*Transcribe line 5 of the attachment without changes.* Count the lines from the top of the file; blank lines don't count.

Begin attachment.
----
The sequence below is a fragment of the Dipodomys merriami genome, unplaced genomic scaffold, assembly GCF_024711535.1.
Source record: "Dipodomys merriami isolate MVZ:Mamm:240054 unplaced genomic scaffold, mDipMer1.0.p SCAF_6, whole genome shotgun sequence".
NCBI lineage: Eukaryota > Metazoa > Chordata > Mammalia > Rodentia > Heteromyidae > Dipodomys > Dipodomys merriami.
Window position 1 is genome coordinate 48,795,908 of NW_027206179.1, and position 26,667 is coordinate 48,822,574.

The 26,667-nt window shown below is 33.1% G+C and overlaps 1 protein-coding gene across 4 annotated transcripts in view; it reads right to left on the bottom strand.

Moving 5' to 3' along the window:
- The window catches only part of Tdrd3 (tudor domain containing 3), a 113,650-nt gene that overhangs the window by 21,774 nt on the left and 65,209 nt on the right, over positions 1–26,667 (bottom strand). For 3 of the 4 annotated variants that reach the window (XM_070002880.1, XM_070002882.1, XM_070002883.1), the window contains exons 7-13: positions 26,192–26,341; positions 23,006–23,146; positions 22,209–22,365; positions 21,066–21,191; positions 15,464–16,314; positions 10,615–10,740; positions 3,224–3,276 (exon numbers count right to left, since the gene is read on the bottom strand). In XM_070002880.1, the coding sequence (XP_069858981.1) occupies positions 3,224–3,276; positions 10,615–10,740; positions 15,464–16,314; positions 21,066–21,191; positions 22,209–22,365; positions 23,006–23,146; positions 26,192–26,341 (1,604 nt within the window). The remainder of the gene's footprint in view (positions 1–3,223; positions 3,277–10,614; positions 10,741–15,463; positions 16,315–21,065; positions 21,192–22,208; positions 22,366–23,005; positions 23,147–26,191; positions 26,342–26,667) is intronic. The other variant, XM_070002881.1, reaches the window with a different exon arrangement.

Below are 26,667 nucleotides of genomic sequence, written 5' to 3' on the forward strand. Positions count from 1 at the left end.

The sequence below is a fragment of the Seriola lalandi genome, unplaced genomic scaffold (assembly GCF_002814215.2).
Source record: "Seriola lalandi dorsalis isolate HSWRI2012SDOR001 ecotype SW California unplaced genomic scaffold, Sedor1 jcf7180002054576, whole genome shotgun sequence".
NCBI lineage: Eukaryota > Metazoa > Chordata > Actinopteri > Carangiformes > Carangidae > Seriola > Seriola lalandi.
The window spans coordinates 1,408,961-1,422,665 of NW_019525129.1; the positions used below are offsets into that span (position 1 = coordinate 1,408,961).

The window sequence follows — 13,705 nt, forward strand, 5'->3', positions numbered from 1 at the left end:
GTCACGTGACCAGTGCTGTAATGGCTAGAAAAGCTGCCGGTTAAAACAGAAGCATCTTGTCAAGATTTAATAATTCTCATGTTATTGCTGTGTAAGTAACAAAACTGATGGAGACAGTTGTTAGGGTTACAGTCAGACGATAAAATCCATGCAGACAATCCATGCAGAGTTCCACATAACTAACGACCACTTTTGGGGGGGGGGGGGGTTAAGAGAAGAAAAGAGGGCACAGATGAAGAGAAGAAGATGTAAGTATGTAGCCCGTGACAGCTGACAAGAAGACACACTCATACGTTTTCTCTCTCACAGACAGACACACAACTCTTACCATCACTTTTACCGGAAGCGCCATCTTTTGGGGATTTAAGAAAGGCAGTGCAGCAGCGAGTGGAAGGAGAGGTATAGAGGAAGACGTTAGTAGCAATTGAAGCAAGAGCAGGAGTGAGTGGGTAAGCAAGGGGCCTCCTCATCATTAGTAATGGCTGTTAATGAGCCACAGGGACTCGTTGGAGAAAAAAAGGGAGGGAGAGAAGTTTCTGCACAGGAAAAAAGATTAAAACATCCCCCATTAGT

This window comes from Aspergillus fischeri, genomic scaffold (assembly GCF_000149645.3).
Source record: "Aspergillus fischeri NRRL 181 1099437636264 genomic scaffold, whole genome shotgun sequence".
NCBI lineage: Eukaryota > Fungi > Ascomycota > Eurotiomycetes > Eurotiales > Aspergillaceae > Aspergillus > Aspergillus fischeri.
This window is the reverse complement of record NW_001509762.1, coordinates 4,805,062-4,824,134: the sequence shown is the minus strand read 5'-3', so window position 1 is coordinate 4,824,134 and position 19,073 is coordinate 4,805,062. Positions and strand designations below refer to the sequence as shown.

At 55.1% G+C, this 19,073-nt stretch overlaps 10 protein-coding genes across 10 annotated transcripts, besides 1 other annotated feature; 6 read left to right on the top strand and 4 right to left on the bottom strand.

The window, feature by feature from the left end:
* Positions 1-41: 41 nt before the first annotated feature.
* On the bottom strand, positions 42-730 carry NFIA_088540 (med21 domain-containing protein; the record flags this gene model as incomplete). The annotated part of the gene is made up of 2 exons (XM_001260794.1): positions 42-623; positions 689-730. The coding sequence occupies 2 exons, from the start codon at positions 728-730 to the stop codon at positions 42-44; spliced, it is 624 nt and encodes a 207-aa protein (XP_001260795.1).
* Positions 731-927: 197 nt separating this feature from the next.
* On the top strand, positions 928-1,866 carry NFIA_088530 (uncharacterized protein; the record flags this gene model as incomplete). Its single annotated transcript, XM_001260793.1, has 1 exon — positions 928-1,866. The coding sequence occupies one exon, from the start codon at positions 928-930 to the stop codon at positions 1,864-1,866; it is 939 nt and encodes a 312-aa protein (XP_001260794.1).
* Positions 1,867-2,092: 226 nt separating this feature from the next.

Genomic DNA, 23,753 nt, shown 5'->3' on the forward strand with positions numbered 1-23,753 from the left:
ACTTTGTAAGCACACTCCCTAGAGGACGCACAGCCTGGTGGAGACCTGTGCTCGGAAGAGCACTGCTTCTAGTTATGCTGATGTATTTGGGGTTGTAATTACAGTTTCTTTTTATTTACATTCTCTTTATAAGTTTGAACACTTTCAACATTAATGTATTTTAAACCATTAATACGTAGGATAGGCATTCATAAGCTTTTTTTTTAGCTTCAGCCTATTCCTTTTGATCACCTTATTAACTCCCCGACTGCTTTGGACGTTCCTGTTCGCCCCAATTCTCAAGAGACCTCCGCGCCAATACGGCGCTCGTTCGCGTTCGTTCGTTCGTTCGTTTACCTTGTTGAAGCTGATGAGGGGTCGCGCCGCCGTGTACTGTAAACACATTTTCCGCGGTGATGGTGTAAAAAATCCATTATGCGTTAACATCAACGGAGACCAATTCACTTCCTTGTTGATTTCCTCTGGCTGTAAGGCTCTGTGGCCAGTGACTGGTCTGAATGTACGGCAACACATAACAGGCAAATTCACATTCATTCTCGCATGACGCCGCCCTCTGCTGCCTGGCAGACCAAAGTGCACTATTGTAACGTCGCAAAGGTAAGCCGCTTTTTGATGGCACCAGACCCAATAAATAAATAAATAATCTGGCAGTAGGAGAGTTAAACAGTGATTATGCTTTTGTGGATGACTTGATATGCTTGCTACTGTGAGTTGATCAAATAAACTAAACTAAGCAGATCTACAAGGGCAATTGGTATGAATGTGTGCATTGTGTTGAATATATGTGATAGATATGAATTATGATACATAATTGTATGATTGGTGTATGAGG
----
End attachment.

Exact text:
The 26,667-nt window shown below is 33.1% G+C and overlaps 1 protein-coding gene across 4 annotated transcripts in view; it reads right to left on the bottom strand.